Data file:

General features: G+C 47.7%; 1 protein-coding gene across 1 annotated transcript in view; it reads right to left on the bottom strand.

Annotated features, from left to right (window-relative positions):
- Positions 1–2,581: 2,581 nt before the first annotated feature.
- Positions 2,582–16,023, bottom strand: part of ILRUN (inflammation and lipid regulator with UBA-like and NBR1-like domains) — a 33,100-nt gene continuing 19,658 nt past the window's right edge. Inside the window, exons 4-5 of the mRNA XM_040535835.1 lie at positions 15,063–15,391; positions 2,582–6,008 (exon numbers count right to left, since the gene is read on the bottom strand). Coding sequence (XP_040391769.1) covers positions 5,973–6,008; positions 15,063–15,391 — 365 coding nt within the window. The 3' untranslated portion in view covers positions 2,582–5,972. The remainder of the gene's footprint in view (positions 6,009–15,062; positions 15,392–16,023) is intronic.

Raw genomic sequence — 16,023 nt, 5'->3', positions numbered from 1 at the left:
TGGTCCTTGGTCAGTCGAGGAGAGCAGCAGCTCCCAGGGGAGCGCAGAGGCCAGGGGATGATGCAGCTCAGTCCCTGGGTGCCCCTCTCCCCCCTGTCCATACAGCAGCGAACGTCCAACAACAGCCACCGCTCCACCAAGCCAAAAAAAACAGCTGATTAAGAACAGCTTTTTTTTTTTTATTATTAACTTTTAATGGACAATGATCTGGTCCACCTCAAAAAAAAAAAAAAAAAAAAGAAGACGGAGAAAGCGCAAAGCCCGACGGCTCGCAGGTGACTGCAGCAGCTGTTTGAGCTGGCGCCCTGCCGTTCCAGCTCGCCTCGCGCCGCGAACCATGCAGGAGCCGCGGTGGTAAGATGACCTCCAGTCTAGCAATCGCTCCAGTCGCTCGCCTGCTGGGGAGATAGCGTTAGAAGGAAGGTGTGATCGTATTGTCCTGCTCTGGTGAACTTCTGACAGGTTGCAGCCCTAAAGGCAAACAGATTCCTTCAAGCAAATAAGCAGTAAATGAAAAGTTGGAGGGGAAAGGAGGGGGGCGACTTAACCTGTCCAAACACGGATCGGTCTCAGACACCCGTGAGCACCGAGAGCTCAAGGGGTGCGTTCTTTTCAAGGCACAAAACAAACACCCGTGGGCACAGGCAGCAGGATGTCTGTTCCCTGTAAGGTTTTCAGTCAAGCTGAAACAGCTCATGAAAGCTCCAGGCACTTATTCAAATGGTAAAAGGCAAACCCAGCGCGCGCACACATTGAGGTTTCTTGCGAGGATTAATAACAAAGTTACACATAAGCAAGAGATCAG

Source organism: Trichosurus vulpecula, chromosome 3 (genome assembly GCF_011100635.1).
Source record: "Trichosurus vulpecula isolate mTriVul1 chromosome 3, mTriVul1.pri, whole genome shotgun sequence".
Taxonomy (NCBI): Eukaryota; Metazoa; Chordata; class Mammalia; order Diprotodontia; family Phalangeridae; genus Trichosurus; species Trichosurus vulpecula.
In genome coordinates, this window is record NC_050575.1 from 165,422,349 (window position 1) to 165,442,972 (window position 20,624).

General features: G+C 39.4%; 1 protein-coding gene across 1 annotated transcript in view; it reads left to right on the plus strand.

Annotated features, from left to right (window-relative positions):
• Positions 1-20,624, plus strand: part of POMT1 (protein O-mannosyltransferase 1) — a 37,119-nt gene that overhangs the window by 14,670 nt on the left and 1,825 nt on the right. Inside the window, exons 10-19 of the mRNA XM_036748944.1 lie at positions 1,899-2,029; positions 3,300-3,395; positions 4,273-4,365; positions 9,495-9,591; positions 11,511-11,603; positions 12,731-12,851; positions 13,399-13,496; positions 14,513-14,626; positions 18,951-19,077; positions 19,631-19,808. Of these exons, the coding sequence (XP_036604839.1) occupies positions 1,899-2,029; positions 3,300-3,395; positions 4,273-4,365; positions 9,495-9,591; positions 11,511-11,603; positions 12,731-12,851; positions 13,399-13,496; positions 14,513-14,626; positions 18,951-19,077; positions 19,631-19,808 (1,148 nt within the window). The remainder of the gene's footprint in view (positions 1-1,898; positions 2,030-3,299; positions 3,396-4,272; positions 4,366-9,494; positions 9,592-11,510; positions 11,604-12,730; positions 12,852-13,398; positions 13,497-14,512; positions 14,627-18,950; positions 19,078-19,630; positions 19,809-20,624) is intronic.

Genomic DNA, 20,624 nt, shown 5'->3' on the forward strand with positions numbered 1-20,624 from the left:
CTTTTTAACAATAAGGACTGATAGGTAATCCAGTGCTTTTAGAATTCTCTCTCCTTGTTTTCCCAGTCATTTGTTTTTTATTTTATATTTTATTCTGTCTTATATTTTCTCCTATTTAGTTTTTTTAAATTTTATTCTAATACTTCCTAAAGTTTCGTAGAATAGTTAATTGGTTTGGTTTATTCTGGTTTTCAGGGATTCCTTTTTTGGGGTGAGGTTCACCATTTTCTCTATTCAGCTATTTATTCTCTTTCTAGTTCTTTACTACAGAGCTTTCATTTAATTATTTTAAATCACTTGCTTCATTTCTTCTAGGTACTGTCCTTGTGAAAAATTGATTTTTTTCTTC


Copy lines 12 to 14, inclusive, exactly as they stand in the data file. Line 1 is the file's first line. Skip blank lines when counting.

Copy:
Annotated features, from left to right (window-relative positions):
• Positions 1-20,624, plus strand: part of POMT1 (protein O-mannosyltransferase 1) — a 37,119-nt gene that overhangs the window by 14,670 nt on the left and 1,825 nt on the right. Inside the window, exons 10-19 of the mRNA XM_036748944.1 lie at positions 1,899-2,029; positions 3,300-3,395; positions 4,273-4,365; positions 9,495-9,591; positions 11,511-11,603; positions 12,731-12,851; positions 13,399-13,496; positions 14,513-14,626; positions 18,951-19,077; positions 19,631-19,808. Of these exons, the coding sequence (XP_036604839.1) occupies positions 1,899-2,029; positions 3,300-3,395; positions 4,273-4,365; positions 9,495-9,591; positions 11,511-11,603; positions 12,731-12,851; positions 13,399-13,496; positions 14,513-14,626; positions 18,951-19,077; positions 19,631-19,808 (1,148 nt within the window). The remainder of the gene's footprint in view (positions 1-1,898; positions 2,030-3,299; positions 3,396-4,272; positions 4,366-9,494; positions 9,592-11,510; positions 11,604-12,730; positions 12,852-13,398; positions 13,497-14,512; positions 14,627-18,950; positions 19,078-19,630; positions 19,809-20,624) is intronic.

Genomic DNA, 20,624 nt, shown 5'->3' on the forward strand with positions numbered 1-20,624 from the left: